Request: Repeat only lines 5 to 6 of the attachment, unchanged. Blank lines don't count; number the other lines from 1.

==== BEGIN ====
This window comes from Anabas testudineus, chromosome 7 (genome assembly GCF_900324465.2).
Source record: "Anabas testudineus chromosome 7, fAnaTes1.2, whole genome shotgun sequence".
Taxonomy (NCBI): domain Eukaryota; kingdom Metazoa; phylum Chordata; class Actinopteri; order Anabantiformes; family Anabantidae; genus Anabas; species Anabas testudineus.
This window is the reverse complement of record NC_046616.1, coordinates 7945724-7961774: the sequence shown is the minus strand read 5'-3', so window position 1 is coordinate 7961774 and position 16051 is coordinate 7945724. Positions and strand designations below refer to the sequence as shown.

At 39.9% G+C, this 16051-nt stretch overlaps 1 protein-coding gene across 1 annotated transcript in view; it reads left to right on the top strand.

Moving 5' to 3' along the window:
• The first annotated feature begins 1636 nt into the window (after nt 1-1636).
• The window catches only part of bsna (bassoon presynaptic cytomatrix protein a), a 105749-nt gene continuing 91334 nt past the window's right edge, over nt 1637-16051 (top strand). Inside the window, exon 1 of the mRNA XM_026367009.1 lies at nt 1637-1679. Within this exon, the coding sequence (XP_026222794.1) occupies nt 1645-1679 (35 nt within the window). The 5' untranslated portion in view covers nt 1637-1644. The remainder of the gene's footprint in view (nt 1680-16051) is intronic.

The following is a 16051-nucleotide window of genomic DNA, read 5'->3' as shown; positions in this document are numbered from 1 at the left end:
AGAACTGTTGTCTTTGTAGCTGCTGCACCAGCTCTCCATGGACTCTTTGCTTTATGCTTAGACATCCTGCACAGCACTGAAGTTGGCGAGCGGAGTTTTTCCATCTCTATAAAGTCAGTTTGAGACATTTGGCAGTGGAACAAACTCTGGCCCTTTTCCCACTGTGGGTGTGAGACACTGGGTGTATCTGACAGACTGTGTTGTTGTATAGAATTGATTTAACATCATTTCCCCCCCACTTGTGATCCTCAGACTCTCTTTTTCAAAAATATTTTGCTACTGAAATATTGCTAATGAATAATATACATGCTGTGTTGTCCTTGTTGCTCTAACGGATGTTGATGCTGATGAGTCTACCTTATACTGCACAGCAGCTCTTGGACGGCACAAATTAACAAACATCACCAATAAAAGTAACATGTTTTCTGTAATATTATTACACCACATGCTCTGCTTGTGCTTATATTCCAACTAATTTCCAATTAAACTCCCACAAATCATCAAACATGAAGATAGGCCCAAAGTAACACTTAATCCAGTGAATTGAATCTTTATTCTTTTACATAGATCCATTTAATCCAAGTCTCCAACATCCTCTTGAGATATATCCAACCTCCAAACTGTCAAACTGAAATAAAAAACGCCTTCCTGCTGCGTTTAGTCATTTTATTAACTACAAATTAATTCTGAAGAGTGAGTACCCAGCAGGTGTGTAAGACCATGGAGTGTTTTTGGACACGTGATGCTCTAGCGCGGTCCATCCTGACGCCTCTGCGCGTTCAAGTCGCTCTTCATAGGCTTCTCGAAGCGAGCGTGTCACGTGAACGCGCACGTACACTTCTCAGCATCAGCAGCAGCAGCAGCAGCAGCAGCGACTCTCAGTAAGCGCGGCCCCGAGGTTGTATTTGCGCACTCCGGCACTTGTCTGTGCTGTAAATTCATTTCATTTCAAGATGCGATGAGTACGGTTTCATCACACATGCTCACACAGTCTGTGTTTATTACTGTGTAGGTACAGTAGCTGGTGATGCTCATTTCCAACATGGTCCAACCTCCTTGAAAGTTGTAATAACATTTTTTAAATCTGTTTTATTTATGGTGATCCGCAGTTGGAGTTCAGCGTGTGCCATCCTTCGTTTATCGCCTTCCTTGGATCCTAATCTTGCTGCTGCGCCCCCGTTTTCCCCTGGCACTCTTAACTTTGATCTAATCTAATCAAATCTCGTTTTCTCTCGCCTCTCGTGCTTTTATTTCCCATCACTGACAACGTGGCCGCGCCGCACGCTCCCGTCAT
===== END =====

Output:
At 39.9% G+C, this 16051-nt stretch overlaps 1 protein-coding gene across 1 annotated transcript in view; it reads left to right on the top strand.

Moving 5' to 3' along the window: